NEW DELHI: Major retail companies such as Future Group, Godrej and Metro are introducing high-end food brands in India, reflecting the changing tastes of the country's consumers.

According to Technopak, the consultancy, the gourmet food market in India will increase in size from $1.3bn in 2012 to $2.7bn by 2015, a compound annual growth rate of 20%.

"The gourmet retail space has witnessed rapid expansion in the last five years and is expected to grow manifold over the next few years," Pratichee Kapoor, associate vice president at Technopak, told Knowledge at Wharton.

Future Group, the conglomerate, has launched two premium Foodhall stores, in Mumbai and Bangalore, and plans to open ten more in the next two years. At present, some 30% of its customers are actually foreign shoppers residing in India.

"We are also trying to make the consumers aware about subtle differentiators," said Avni Biyani, the concept head of Foodhall. "It may not be right to say that the palate of Indians has changed, but we can safely say that it is evolving."

Godrej, another conglomerate, now has 24 branches in its Nature's Basket chain, each offering 5,000 to 10,000 fresh, gourmet and similar food items. It too is hoping to add further outlets going forward.

"Some stores have done fabulously well from the first quarter onward but on average most stores tend to break even in the seventh to eighth quarter post launch," said Mohit Khattar, managing director of Nature's Basket.

Legal complexities, high real estate prices, importing restrictions and a lack of good storage facilities pose obstacles, as does the "low awareness regarding specialised food", presenting several challenges to "growing the industry manifold", Khattar continued.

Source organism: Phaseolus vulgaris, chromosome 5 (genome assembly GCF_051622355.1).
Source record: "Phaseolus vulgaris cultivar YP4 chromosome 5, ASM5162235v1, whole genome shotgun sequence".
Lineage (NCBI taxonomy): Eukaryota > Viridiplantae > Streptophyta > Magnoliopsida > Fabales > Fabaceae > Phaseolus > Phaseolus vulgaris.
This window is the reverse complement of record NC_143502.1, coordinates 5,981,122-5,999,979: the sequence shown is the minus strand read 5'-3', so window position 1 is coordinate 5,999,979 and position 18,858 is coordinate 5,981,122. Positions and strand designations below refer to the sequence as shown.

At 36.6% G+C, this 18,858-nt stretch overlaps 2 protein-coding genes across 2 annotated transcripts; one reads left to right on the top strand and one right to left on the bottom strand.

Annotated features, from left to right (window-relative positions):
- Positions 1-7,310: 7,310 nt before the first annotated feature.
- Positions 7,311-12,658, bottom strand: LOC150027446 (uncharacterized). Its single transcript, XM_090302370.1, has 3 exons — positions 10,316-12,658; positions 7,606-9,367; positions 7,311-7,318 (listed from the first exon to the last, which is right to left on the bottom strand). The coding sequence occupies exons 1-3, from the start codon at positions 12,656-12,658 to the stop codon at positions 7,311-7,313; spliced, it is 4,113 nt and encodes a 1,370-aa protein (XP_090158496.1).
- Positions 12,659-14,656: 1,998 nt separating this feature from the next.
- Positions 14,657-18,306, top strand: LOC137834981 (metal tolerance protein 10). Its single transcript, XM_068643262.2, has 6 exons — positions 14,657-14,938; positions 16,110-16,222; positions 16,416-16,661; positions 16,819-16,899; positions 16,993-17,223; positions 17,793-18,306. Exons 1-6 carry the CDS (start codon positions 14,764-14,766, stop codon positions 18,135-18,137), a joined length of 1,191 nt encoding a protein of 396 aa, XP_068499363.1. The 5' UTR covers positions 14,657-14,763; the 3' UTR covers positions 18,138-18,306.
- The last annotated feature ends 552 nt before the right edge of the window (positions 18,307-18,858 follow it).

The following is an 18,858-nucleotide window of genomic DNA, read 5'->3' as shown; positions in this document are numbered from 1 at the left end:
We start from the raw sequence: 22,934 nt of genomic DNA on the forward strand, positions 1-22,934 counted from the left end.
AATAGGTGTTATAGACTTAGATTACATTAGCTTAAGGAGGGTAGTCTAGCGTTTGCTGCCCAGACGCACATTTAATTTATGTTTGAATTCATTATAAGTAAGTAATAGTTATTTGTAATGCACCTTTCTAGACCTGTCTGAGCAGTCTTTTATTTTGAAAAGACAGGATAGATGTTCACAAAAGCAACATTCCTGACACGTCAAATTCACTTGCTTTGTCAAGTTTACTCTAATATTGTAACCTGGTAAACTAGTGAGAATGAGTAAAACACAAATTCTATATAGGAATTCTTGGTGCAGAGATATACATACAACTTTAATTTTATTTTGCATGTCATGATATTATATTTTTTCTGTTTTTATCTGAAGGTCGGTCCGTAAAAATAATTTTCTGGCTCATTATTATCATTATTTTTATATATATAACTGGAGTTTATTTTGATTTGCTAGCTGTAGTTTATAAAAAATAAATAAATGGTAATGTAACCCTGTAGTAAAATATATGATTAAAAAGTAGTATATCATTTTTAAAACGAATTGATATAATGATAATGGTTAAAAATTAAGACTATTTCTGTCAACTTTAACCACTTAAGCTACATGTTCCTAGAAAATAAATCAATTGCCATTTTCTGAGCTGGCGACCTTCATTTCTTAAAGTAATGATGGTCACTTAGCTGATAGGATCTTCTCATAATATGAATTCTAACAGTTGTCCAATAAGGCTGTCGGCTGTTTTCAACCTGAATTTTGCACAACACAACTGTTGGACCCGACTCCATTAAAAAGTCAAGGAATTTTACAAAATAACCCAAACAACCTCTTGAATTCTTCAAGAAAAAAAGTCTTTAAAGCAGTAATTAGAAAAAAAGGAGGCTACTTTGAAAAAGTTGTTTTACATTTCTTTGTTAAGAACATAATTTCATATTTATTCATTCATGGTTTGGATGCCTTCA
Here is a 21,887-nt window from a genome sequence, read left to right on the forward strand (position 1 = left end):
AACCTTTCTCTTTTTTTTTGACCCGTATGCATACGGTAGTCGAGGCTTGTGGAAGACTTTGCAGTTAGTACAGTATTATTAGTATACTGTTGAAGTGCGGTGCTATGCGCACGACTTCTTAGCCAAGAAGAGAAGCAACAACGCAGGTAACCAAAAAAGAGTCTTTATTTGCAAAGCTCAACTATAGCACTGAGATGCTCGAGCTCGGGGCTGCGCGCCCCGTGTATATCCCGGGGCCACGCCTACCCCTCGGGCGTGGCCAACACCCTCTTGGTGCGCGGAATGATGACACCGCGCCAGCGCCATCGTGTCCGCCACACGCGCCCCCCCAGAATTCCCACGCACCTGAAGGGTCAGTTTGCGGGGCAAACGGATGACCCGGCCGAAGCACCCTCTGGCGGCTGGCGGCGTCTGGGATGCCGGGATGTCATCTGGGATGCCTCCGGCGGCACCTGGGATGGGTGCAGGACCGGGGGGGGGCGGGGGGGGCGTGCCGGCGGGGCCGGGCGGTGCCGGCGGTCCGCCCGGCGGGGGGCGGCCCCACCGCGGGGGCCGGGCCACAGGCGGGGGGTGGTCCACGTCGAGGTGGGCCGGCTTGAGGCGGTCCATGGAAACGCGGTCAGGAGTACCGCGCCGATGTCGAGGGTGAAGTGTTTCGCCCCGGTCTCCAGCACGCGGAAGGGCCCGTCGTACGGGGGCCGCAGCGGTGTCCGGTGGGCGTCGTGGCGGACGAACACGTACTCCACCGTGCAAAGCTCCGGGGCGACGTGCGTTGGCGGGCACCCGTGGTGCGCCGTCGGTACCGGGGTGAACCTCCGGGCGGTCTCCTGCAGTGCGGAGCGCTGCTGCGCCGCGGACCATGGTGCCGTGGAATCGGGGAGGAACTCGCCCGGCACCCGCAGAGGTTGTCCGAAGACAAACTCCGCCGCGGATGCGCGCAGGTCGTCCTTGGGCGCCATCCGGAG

Organic Haus, which imports organic products made by over 20 brands from Germany and Austria has invested $3.6m in building four Indian stores, and is looking at opening a fifth in Bangalore.

The firm is considering running "shop-in-shops", launching franchises and introducing an ecommerce platform, as well as adding more lines, such as baby food, snacks, gluten-free lines and milk substitutes.

Metro, the German retailer operating cash and carry outlets in the country, also recently created an international food section hosting 2,000 gourmet items in three of its 12 wholesale branches.

"As the Indian palate is being increasingly exposed to global cuisines, the demand for international and gourmet foods is growing significantly," Rajeev Bakshi, managing director of Metro Cash & Carry India, said.

Data sourced from Knowledge@Wharton; additional content by Warc staff